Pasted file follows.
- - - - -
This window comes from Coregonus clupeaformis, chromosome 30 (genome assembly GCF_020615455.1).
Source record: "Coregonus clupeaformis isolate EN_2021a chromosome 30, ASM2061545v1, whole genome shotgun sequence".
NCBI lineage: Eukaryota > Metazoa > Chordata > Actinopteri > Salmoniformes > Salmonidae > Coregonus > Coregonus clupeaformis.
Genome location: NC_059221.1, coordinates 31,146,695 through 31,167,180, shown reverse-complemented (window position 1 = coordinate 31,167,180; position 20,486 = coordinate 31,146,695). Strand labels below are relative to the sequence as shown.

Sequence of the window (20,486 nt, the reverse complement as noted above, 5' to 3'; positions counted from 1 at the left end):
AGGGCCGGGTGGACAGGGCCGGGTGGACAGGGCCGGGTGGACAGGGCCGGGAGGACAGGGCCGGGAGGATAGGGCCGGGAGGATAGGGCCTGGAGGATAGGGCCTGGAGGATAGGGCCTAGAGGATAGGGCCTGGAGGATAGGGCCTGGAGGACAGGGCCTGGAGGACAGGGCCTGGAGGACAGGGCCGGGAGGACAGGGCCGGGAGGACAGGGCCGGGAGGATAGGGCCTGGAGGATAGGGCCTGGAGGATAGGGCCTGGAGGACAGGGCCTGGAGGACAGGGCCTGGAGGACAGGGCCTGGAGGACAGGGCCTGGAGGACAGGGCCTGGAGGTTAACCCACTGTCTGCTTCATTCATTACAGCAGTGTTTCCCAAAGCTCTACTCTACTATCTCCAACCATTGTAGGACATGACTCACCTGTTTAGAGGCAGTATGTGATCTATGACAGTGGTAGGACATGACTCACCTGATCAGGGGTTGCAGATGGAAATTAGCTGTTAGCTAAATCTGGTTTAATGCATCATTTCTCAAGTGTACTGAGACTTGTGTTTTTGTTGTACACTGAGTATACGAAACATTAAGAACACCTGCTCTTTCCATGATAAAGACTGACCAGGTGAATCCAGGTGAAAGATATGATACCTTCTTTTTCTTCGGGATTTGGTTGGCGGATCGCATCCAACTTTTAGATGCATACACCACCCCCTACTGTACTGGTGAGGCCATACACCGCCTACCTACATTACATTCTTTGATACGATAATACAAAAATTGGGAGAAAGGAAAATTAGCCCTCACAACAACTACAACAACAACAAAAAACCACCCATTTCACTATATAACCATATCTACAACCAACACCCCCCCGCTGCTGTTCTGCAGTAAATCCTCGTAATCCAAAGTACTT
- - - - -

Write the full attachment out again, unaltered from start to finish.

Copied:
This window comes from Coregonus clupeaformis, chromosome 30 (genome assembly GCF_020615455.1).
Source record: "Coregonus clupeaformis isolate EN_2021a chromosome 30, ASM2061545v1, whole genome shotgun sequence".
NCBI lineage: Eukaryota > Metazoa > Chordata > Actinopteri > Salmoniformes > Salmonidae > Coregonus > Coregonus clupeaformis.
Genome location: NC_059221.1, coordinates 31,146,695 through 31,167,180, shown reverse-complemented (window position 1 = coordinate 31,167,180; position 20,486 = coordinate 31,146,695). Strand labels below are relative to the sequence as shown.

Sequence of the window (20,486 nt, the reverse complement as noted above, 5' to 3'; positions counted from 1 at the left end):
AGGGCCGGGTGGACAGGGCCGGGTGGACAGGGCCGGGTGGACAGGGCCGGGAGGACAGGGCCGGGAGGATAGGGCCGGGAGGATAGGGCCTGGAGGATAGGGCCTGGAGGATAGGGCCTAGAGGATAGGGCCTGGAGGATAGGGCCTGGAGGACAGGGCCTGGAGGACAGGGCCTGGAGGACAGGGCCGGGAGGACAGGGCCGGGAGGACAGGGCCGGGAGGATAGGGCCTGGAGGATAGGGCCTGGAGGATAGGGCCTGGAGGACAGGGCCTGGAGGACAGGGCCTGGAGGACAGGGCCTGGAGGACAGGGCCTGGAGGACAGGGCCTGGAGGTTAACCCACTGTCTGCTTCATTCATTACAGCAGTGTTTCCCAAAGCTCTACTCTACTATCTCCAACCATTGTAGGACATGACTCACCTGTTTAGAGGCAGTATGTGATCTATGACAGTGGTAGGACATGACTCACCTGATCAGGGGTTGCAGATGGAAATTAGCTGTTAGCTAAATCTGGTTTAATGCATCATTTCTCAAGTGTACTGAGACTTGTGTTTTTGTTGTACACTGAGTATACGAAACATTAAGAACACCTGCTCTTTCCATGATAAAGACTGACCAGGTGAATCCAGGTGAAAGATATGATACCTTCTTTTTCTTCGGGATTTGGTTGGCGGATCGCATCCAACTTTTAGATGCATACACCACCCCCTACTGTACTGGTGAGGCCATACACCGCCTACCTACATTACATTCTTTGATACGATAATACAAAAATTGGGAGAAAGGAAAATTAGCCCTCACAACAACTACAACAACAACAAAAAACCACCCATTTCACTATATAACCATATCTACAACCAACACCCCCCCGCTGCTGTTCTGCAGTAAATCCTCGTAATCCAAAGTACTT